Jim Amidon — Barely six minutes of football had been played in Saturday’s 117th Monon Bell Classic when Wabash Coach Erik Raeburn trotted his senior kicker, Spencer Whitehead, out to the field to attempt a 43-yard-field goal in a drizzling, windy rainstorm at Byron P. Hollett Little Giant Stadium.
Wabash and DePauw had traded punches on the first three drives of the game, but on their second series, the Little Giants had reached the edge of Whitehead’s field goal range. In games earlier in the season, Coach Raeburn might have elected to go for it on fourth down and four, but in the Monon Bell Game — even in rotten weather conditions — Raeburn elected to try to get the game’s first points on the scoreboard.
Senior Kyle Grand made a perfect snap to senior holder Josh Miracle. Whitehead strode into the kick and booted the football through the west goal posts and Wabash had taken a 3-0 lead against the undefeated, 9-0 Tigers.
At the time — with 54 minutes of football remaining and weather conditions deteriorating — the three points seemed trivial at best. DePauw’s high-powered offense averaged 33 points per game through the season.
It seemed simply unfathomable that Whitehead’s kick would be the only points the Little Giants would need to knock off the Tigers, retain the Monon Bell for the second straight year, and finish the injury-plagued season 8-2.
And yet, those three points were all the Little Giant defenders needed. They blitzed, chased, and rattled DePauw’s talented senior quarterback, Michael Engle, who was forced to throw off his back foot time and time again.
Senior linemen Nick Ramsey, J.D. McClintic, Zach Brock, and Jake Kolisek, along with senior linebackers Dan Ryan Wood, C.J. Gum, and Deonte Singfield, eliminated DePauw’s running game — entirely. By early in the third quarter, every Wabash senior had made it clear that the only piece of unfinished business was the final score.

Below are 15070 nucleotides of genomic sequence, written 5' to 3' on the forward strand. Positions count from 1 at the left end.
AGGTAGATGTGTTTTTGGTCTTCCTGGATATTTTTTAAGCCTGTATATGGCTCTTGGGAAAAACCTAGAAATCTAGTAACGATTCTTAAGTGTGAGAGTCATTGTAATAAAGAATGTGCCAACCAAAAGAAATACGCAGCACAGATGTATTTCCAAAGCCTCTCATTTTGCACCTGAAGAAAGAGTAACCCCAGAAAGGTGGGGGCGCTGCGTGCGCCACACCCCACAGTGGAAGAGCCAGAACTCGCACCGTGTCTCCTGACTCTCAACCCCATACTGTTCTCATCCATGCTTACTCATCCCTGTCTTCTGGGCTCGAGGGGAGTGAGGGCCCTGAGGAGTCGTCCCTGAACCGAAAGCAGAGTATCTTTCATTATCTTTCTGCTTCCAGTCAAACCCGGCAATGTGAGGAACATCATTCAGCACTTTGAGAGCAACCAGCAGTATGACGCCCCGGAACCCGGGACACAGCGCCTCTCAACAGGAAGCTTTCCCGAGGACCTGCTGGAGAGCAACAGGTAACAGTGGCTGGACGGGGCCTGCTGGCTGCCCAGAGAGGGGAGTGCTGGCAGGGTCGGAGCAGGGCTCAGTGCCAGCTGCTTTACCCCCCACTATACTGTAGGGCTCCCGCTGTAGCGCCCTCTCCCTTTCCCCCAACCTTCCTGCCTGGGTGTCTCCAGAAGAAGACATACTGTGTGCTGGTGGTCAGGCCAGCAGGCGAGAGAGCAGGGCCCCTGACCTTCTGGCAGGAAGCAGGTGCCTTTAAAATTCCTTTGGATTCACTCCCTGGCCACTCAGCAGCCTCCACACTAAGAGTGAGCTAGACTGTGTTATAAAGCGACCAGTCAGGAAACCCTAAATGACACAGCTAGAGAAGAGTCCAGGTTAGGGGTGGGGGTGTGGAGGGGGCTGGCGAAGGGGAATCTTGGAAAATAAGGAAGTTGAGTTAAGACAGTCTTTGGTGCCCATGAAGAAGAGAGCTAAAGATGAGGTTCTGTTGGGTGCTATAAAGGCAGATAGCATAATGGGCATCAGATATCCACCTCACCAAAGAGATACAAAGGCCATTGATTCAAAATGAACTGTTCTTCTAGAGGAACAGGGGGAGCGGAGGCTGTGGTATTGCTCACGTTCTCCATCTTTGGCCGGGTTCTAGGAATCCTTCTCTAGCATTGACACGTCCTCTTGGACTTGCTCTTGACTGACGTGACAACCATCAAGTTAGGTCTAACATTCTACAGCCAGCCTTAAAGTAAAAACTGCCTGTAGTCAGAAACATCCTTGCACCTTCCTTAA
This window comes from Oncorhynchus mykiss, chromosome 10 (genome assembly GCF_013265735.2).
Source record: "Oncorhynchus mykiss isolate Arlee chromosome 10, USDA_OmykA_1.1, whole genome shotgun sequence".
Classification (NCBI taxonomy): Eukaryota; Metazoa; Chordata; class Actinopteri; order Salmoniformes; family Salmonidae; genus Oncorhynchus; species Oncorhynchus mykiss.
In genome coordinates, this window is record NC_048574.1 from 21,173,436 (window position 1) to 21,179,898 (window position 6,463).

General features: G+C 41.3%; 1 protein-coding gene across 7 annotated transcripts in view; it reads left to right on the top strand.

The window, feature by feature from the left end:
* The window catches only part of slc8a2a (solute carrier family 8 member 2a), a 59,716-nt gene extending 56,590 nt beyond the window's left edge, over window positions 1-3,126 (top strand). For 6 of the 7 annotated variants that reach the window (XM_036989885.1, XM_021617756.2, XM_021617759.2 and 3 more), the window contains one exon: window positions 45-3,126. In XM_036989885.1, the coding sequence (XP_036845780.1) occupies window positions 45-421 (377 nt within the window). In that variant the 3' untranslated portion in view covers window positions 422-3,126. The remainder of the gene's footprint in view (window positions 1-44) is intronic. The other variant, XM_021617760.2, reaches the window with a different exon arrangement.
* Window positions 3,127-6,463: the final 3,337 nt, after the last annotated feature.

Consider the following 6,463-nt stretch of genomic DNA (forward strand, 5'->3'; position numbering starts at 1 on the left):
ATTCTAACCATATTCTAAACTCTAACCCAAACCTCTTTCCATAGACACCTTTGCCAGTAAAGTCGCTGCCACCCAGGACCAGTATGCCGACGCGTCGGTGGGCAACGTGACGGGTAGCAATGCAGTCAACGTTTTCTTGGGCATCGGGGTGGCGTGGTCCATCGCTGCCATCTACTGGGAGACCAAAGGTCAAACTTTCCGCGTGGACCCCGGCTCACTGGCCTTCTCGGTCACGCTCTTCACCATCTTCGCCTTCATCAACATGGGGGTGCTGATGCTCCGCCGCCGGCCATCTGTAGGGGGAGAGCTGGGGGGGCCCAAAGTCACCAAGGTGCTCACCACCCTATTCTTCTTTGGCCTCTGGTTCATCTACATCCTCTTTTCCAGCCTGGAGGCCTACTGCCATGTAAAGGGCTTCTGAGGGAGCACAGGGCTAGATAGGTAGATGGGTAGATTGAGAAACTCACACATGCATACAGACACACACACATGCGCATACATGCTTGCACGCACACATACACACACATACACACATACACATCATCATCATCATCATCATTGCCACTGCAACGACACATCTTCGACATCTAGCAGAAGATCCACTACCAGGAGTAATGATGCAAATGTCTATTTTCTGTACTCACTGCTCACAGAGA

Wabash 47, DePauw 0.
There are myriad clichés about the Monon Bell Classic — throw out the records, anything can happen, unsung heroes rise up. But few in the record-sized crowd of over 11,500 hearty fans could have predicted a blowout of such large proportions. Wabash dominated in every phase of the game, including coaching, en route to the third largest scoring margin in the 117-year history of the rivalry.
Few would have predicted that senior running back Derrick Yoder would save the best game of his Wabash career for the Bell Game. Yoder had been knocked around for being too small and not durable enough, but nobody in the stadium played any bigger than he did — lowering his shoulder time and again for extra yards. Yoder’s 164 yards rushing were nearly twice the total offense generated by the entire DePauw team.
There wasn’t a soul in the stadium who would have bet that DePauw’s All-American receiver, Alex Koors, would go without a catch in the first half and be a non-factor in the game.
DePauw never advanced the ball inside Wabash’s 20 yard-line.
Nobody would have guessed that Raeburn’s decision to go with the alternating quarterback combo of Chase Belton and Tyler Burke would do anything but blow up in his face. Instead, both Burke and Belton shined brilliantly in a game when the sun never did.
Burke galloped 14 yards up the middle and dove into the end zone late in the first quarter for the game’s first touchdown. Shortly before halftime, Belton found senior Geoff Wright wide open for a 23-yard touchdown strike. That made it 19-0 at the half and it had become obvious that Wabash was not letting go of the Monon Bell.
The quarterbacks combined to throw for over 200 yards and four touchdowns, and seemed to have DePauw’s defense completely off balance.
When Coach Raeburn selected to go for it on fourth-and-14 early in the third quarter, Burke arced a bomb to Brady Young — for the first down and a 36-yard touchdown. DePauw’s hopes for a second-half comeback were dashed when Young walked into the end zone.
Josh Miracle, Wabash’s gritty, four-year backup quarterback, engineered the offense for most of the fourth quarter. He and fellow senior Tommy Mambourg each rushed for 39 yards in the game’s final minutes, allowing them a satisfying end to their careers.
It has been decades since either Wabash or DePauw enjoyed such a one-sided victory, which is even more unusual since both teams appeared so evenly matched on paper.
The credit goes to Wabash’s seniors and coaches, who were denied the Bell in 2007 and 2008. The senior captains said in Chapel on Thursday that the Bell would stay in Crawfordsville, and on Saturday they made good on that promise by turning in the most dominating performance in modern Monon Bell history.